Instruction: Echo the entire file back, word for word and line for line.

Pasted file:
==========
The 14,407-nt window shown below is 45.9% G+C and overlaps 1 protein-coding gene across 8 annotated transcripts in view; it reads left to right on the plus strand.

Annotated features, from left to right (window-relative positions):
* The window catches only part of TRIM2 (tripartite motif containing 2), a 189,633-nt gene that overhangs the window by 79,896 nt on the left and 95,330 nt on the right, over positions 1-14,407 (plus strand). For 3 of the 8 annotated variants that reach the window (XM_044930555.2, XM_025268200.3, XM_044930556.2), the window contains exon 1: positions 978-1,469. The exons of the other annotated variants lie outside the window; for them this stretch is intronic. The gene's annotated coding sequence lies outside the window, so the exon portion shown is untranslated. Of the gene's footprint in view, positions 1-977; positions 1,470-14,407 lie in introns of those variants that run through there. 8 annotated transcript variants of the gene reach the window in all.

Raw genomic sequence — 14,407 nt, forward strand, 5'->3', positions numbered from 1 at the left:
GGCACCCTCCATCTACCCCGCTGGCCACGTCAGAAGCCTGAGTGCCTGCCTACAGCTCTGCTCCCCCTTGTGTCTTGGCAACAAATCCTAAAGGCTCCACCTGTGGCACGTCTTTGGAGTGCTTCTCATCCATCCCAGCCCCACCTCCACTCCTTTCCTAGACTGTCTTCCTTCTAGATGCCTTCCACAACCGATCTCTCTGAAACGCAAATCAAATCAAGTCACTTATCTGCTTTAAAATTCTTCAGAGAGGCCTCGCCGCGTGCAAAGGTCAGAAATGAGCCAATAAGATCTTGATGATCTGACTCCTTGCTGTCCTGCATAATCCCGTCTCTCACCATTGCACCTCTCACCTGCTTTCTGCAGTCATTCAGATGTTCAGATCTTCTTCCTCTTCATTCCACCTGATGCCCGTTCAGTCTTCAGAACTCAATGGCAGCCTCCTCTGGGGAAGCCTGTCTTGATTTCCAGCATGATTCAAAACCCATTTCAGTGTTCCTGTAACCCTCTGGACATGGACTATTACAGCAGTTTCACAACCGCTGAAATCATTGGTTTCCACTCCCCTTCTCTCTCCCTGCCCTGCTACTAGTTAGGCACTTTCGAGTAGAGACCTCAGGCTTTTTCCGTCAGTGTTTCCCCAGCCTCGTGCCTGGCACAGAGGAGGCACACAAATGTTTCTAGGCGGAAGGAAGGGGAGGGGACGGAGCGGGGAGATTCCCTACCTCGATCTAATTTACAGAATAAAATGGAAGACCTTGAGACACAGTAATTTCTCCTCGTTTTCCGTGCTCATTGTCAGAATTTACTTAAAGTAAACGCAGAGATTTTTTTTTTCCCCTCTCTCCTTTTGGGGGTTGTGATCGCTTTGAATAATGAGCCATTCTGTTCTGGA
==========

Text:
The 14,407-nt window shown below is 45.9% G+C and overlaps 1 protein-coding gene across 8 annotated transcripts in view; it reads left to right on the plus strand.

Annotated features, from left to right (window-relative positions):
* The window catches only part of TRIM2 (tripartite motif containing 2), a 189,633-nt gene that overhangs the window by 79,896 nt on the left and 95,330 nt on the right, over positions 1-14,407 (plus strand). For 3 of the 8 annotated variants that reach the window (XM_044930555.2, XM_025268200.3, XM_044930556.2), the window contains exon 1: positions 978-1,469. The exons of the other annotated variants lie outside the window; for them this stretch is intronic. The gene's annotated coding sequence lies outside the window, so the exon portion shown is untranslated. Of the gene's footprint in view, positions 1-977; positions 1,470-14,407 lie in introns of those variants that run through there. 8 annotated transcript variants of the gene reach the window in all.

Raw genomic sequence — 14,407 nt, forward strand, 5'->3', positions numbered from 1 at the left:
GGCACCCTCCATCTACCCCGCTGGCCACGTCAGAAGCCTGAGTGCCTGCCTACAGCTCTGCTCCCCCTTGTGTCTTGGCAACAAATCCTAAAGGCTCCACCTGTGGCACGTCTTTGGAGTGCTTCTCATCCATCCCAGCCCCACCTCCACTCCTTTCCTAGACTGTCTTCCTTCTAGATGCCTTCCACAACCGATCTCTCTGAAACGCAAATCAAATCAAGTCACTTATCTGCTTTAAAATTCTTCAGAGAGGCCTCGCCGCGTGCAAAGGTCAGAAATGAGCCAATAAGATCTTGATGATCTGACTCCTTGCTGTCCTGCATAATCCCGTCTCTCACCATTGCACCTCTCACCTGCTTTCTGCAGTCATTCAGATGTTCAGATCTTCTTCCTCTTCATTCCACCTGATGCCCGTTCAGTCTTCAGAACTCAATGGCAGCCTCCTCTGGGGAAGCCTGTCTTGATTTCCAGCATGATTCAAAACCCATTTCAGTGTTCCTGTAACCCTCTGGACATGGACTATTACAGCAGTTTCACAACCGCTGAAATCATTGGTTTCCACTCCCCTTCTCTCTCCCTGCCCTGCTACTAGTTAGGCACTTTCGAGTAGAGACCTCAGGCTTTTTCCGTCAGTGTTTCCCCAGCCTCGTGCCTGGCACAGAGGAGGCACACAAATGTTTCTAGGCGGAAGGAAGGGGAGGGGACGGAGCGGGGAGATTCCCTACCTCGATCTAATTTACAGAATAAAATGGAAGACCTTGAGACACAGTAATTTCTCCTCGTTTTCCGTGCTCATTGTCAGAATTTACTTAAAGTAAACGCAGAGATTTTTTTTTTCCCCTCTCTCCTTTTGGGGGTTGTGATCGCTTTGAATAATGAGCCATTCTGTTCTGGA